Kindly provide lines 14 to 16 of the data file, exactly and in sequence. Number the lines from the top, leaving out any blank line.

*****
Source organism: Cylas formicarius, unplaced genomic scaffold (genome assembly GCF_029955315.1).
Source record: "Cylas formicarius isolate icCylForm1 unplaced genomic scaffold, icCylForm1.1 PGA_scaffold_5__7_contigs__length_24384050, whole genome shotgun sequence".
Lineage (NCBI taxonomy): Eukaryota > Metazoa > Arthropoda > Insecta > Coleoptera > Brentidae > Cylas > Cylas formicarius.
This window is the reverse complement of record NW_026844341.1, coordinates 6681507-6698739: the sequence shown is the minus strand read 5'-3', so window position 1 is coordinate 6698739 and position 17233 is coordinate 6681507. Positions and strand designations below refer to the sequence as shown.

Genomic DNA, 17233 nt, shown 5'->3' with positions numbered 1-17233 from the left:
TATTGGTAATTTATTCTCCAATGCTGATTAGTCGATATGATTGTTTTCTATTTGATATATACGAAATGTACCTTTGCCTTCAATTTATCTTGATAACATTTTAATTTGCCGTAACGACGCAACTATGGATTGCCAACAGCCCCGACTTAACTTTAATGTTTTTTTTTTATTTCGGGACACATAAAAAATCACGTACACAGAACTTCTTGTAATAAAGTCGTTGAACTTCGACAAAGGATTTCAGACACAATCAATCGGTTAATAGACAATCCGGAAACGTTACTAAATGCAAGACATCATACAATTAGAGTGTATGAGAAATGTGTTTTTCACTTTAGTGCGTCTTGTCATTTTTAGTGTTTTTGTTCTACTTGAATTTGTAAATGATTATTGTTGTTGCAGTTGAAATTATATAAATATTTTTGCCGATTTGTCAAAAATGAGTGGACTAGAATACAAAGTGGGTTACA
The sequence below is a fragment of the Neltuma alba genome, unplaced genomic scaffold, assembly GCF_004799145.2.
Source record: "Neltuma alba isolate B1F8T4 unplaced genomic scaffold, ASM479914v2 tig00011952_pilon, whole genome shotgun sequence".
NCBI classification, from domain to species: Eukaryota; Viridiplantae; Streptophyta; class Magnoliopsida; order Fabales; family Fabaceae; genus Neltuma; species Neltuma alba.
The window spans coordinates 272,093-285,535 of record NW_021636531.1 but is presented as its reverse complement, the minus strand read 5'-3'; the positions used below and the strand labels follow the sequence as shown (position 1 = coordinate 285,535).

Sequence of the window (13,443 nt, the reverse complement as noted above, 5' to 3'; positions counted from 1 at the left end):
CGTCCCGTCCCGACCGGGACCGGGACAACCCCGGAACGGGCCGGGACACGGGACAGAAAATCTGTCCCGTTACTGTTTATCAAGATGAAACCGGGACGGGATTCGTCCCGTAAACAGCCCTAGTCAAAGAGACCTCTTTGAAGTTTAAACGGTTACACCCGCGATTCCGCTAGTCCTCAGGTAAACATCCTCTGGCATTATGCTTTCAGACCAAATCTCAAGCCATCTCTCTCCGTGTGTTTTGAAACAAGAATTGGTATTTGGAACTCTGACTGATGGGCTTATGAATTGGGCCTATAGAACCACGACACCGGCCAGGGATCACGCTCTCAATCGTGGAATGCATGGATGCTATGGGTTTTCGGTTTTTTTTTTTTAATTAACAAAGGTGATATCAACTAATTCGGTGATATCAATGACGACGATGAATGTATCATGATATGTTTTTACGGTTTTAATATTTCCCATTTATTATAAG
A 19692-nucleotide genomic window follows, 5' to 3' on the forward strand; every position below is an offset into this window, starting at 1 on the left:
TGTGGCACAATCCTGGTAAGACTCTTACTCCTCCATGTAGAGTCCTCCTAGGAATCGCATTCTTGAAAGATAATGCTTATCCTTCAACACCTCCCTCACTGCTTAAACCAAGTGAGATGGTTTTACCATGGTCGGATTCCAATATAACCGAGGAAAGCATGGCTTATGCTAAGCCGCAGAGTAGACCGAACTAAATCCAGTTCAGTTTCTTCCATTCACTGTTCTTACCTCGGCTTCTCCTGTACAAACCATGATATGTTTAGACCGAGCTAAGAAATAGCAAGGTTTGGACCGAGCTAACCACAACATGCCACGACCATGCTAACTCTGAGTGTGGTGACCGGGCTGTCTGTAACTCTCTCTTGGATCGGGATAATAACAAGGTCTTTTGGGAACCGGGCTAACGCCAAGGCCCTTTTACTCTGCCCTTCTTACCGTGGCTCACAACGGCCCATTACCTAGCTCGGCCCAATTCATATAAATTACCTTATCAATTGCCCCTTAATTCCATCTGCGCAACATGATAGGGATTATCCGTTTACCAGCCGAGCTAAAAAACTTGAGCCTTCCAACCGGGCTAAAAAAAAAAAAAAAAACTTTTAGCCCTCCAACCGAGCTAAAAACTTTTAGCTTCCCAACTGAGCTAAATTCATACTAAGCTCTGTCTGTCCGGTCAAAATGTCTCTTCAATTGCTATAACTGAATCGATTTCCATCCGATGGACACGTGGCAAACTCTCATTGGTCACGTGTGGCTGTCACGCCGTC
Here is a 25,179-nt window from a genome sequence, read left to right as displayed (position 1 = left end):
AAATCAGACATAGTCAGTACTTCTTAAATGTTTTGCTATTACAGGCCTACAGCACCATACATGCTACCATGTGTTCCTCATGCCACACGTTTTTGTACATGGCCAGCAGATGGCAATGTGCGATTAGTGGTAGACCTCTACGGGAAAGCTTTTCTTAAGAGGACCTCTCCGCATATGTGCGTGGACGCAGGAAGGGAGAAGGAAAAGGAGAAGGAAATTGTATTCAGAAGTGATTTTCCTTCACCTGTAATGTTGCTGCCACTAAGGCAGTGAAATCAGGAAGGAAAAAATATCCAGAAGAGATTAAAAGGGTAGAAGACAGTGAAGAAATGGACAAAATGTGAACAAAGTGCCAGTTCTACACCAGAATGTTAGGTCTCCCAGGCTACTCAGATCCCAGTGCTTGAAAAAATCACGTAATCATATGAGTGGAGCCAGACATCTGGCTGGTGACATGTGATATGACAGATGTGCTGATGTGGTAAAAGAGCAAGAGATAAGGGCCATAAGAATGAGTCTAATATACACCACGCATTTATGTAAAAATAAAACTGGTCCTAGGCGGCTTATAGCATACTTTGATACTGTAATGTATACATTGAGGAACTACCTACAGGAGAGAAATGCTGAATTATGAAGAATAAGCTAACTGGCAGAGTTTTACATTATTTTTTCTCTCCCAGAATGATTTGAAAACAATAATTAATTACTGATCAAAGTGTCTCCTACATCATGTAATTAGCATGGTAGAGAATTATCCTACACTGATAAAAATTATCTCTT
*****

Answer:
TGTGGCACAATCCTGGTAAGACTCTTACTCCTCCATGTAGAGTCCTCCTAGGAATCGCATTCTTGAAAGATAATGCTTATCCTTCAACACCTCCCTCACTGCTTAAACCAAGTGAGATGGTTTTACCATGGTCGGATTCCAATATAACCGAGGAAAGCATGGCTTATGCTAAGCCGCAGAGTAGACCGAACTAAATCCAGTTCAGTTTCTTCCATTCACTGTTCTTACCTCGGCTTCTCCTGTACAAACCATGATATGTTTAGACCGAGCTAAGAAATAGCAAGGTTTGGACCGAGCTAACCACAACATGCCACGACCATGCTAACTCTGAGTGTGGTGACCGGGCTGTCTGTAACTCTCTCTTGGATCGGGATAATAACAAGGTCTTTTGGGAACCGGGCTAACGCCAAGGCCCTTTTACTCTGCCCTTCTTACCGTGGCTCACAACGGCCCATTACCTAGCTCGGCCCAATTCATATAAATTACCTTATCAATTGCCCCTTAATTCCATCTGCGCAACATGATAGGGATTATCCGTTTACCAGCCGAGCTAAAAAACTTGAGCCTTCCAACCGGGCTAAAAAAAAAAAAAAAAACTTTTAGCCCTCCAACCGAGCTAAAAACTTTTAGCTTCCCAACTGAGCTAAATTCATACTAAGCTCTGTCTGTCCGGTCAAAATGTCTCTTCAATTGCTATAACTGAATCGATTTCCATCCGATGGACACGTGGCAAACTCTCATTGGTCACGTGTGGCTGTCACGCCGTC
Here is a 25,179-nt window from a genome sequence, read left to right as displayed (position 1 = left end):
AAATCAGACATAGTCAGTACTTCTTAAATGTTTTGCTATTACAGGCCTACAGCACCATACATGCTACCATGTGTTCCTCATGCCACACGTTTTTGTACATGGCCAGCAGATGGCAATGTGCGATTAGTGGTAGACCTCTACGGGAAAGCTTTTCTTAAGAGGACCTCTCCGCATATGTGCGTGGACGCAGGAAGGGAGAAGGAAAAGGAGAAGGAAATTGTATTCAGAAGTGATTTTCCTTCACCTGTAATGTTGCTGCCACTAAGGCAGTGAAATCAGGAAGGAAAAAATATCCAGAAGAGATTAAAAGGGTAGAAGACAGTGAAGAAATGGACAAAATGTGAACAAAGTGCCAGTTCTACACCAGAATGTTAGGTCTCCCAGGCTACTCAGATCCCAGTGCTTGAAAAAATCACGTAATCATATGAGTGGAGCCAGACATCTGGCTGGTGACATGTGATATGACAGATGTGCTGATGTGGTAAAAGAGCAAGAGATAAGGGCCATAAGAATGAGTCTAATATACACCACGCATTTATGTAAAAATAAAACTGGTCCTAGGCGGCTTATAGCATACTTTGATACTGTAATGTATACATTGAGGAACTACCTACAGGAGAGAAATGCTGAATTATGAAGAATAAGCTAACTGGCAGAGTTTTACATTATTTTTTCTCTCCCAGAATGATTTGAAAACAATAATTAATTACTGATCAAAGTGTCTCCTACATCATGTAATTAGCATGGTAGAGAATTATCCTACACTGATAAAAATTATCTCTT